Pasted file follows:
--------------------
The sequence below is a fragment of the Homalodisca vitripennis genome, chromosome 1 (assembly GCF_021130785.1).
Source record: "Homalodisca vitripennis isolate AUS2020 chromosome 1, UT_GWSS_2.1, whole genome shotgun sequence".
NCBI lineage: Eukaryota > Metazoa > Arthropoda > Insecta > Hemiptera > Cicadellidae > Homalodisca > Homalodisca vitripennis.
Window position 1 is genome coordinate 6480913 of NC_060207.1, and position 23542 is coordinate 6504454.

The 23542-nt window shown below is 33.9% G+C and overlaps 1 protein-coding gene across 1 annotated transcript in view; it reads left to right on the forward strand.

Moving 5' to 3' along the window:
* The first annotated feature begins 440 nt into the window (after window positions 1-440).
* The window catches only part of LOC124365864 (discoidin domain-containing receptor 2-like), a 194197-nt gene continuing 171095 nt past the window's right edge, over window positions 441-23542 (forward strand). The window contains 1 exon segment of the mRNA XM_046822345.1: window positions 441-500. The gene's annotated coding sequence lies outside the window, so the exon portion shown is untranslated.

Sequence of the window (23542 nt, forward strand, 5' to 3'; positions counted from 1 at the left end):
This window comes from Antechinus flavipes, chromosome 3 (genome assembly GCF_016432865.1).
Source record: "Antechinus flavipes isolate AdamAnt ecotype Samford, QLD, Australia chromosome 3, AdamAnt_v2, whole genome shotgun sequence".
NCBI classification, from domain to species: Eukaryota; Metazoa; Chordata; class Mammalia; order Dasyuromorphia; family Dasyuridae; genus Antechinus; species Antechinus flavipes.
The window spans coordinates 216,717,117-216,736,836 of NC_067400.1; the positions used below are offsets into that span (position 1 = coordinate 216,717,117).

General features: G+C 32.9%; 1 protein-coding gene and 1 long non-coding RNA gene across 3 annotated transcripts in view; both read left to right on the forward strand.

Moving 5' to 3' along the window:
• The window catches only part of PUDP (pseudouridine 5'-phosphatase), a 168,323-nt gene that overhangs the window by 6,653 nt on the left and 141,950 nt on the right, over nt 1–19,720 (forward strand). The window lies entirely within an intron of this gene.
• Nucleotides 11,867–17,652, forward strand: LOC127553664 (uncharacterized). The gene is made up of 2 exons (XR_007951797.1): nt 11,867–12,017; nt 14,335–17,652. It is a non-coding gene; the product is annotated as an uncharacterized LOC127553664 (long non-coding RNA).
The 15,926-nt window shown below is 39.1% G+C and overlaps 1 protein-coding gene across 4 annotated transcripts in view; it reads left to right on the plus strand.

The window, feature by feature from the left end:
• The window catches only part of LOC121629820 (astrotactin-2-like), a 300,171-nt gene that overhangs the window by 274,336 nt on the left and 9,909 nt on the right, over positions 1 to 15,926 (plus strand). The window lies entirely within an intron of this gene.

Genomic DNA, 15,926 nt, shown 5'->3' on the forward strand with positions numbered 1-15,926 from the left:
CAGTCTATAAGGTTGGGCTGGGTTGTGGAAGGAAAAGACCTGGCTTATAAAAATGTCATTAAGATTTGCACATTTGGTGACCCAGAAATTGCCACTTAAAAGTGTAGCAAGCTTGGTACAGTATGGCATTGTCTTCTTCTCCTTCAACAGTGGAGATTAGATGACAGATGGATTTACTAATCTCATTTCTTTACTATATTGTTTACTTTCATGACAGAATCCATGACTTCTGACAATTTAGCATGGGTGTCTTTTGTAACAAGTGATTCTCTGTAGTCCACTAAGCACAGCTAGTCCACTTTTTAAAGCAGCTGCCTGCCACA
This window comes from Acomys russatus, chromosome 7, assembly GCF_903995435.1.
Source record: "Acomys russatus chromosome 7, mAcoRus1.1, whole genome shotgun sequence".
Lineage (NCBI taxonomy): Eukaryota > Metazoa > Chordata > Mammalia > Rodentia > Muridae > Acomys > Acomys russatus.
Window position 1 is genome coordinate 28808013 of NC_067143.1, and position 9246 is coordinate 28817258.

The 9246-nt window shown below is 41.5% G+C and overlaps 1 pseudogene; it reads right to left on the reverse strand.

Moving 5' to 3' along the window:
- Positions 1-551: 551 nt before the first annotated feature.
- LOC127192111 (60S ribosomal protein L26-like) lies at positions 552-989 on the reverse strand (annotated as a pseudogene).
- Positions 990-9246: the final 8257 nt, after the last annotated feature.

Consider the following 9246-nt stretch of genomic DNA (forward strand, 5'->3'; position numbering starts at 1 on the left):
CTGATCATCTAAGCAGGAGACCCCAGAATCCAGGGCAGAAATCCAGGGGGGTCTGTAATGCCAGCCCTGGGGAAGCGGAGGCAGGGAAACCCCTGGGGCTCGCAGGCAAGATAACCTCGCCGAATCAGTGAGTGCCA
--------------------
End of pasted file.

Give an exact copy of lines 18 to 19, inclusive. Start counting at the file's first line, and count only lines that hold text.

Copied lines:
The 15,926-nt window shown below is 39.1% G+C and overlaps 1 protein-coding gene across 4 annotated transcripts in view; it reads left to right on the plus strand.

The window, feature by feature from the left end: